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Post-crisis restrictions on international banking can blunt growth prospects in developing countries

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Growing restrictions imposed on foreign banks operating in developing countries since the 2007/9 global financial crisis are hampering better growth prospects by limiting the flow of much-needed financing to firms and households, a World Bank report warned on Tuesday.

International banking can have important benefits for development, but is no panacea, and carries risks. Developing economy policymakers would do well to consider how to maximize the benefits of cross-border banking while minimizing its costs, the World Bank’s Global Financial Development Report 2017/2018: Bankers without Borders says.

The 2007-2009 crisis and economic downturn prompted an extensive re-evaluation of the benefits and costs of international banking and led to restrictions that brought a decade-long surge in financial services globalization and cross-border lending to a halt. However, developing countries may need to reconsider the value of international banks as critical gateways to global credit and faster economic growth, even as they continue to manage risks, the report says.

“As aspirations continue to rise all over the world, and the banking sector evolves, there is a critical question: will finance be a friend or foe in the fight to end poverty?” World Bank Group President Jim Yong Kim said. “International banking does create risks of exporting instability, especially for countries with poor regulations and institutions, and those risks need to be mitigated. But without a competitive banking sector, the poor will not be able to access basic financial services, many businesses will be locked out of markets, and growth in developing countries will stall.”

Bank finance is essential for a vibrant private sector, particularly for nurturing small and medium-sized businesses. Developing countries can maximize benefits from a stronger banking system while shielding against risks through improving information sharing through credit registries, vigorously enforcing property and contract rights, and guaranteeing strong supervision of banks.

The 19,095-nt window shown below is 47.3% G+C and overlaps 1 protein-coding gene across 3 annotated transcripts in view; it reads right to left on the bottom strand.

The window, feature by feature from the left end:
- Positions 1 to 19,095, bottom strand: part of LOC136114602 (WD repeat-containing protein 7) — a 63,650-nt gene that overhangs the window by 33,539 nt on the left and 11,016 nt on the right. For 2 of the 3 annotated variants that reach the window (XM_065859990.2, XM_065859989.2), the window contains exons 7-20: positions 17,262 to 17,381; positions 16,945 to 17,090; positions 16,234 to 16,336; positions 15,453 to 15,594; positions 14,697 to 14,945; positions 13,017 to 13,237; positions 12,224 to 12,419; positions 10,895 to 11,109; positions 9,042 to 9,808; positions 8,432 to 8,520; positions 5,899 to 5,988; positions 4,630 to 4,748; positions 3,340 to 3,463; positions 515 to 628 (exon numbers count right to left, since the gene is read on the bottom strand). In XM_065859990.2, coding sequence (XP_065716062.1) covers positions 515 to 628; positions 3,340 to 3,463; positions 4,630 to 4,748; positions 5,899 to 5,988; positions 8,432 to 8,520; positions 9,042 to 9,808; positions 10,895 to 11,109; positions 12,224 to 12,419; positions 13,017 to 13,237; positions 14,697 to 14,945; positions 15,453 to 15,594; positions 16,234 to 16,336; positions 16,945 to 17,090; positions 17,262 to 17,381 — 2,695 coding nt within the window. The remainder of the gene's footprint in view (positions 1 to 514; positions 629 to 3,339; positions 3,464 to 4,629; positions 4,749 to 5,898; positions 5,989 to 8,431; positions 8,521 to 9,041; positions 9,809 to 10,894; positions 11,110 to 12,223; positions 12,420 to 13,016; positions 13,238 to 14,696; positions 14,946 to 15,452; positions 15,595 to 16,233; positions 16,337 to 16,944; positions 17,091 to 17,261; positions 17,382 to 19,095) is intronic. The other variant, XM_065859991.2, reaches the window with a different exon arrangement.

Rise of Developing Economy Banks

As advanced economy banks retrenched after the crisis, developing country banks stepped into the void and expanded across borders, accounting for 60 percent of new bank entries since the downturn. The result has been an increase in banking relationships between developing countries and regionalization of international banking operations.

For example, Africa’s Ecobank started in Togo and now has operations in 33 countries across the continent. It also has offices in Paris, Beijing, Dubai, Johannesburg, and London, which allows it to attract capital from wealthy countries to invest across Africa.  

At the same time, the total asset size of the world’s largest banks increased by 40 percent, raising concerns that regulatory efforts since the crisis have failed to address the risk of banks that are too big to fail. In the face of greater uncertainty about the benefits of openness, many countries have viewed the recent expansion of the world’s largest international banks with alarm and have restricted foreign banking. Nearly 30 percent of developing countries have put in place restrictions on foreign bank branches. These curbs are depriving many economies of opportunities to access global credit that could benefit businesses and households.    

“Openness to international banking is no guarantee of financial development or stability,” said World Bank Research Director Asli Demirguc-Kunt. “But a wealth of research shows how the right policies and institutions can ensure that openness leads to greater competitiveness, smoothing of local economic shocks, and increased access to the scarce capital needed to spur growth.”

Done right, enabling foreign bank entry and improving financial openness – alongside well-functioning capital markets — can offer systemic benefits, including improved financial stability, greater competition, and improved resilience to economic shocks.   

The report also examines both rewards and risks of rapidly expanding financial technology that works globally and across borders through digital products, with examples ranging from companies like Kenya’s mobile money platform, M-Pesa, to the peer-to-peer Lending Club.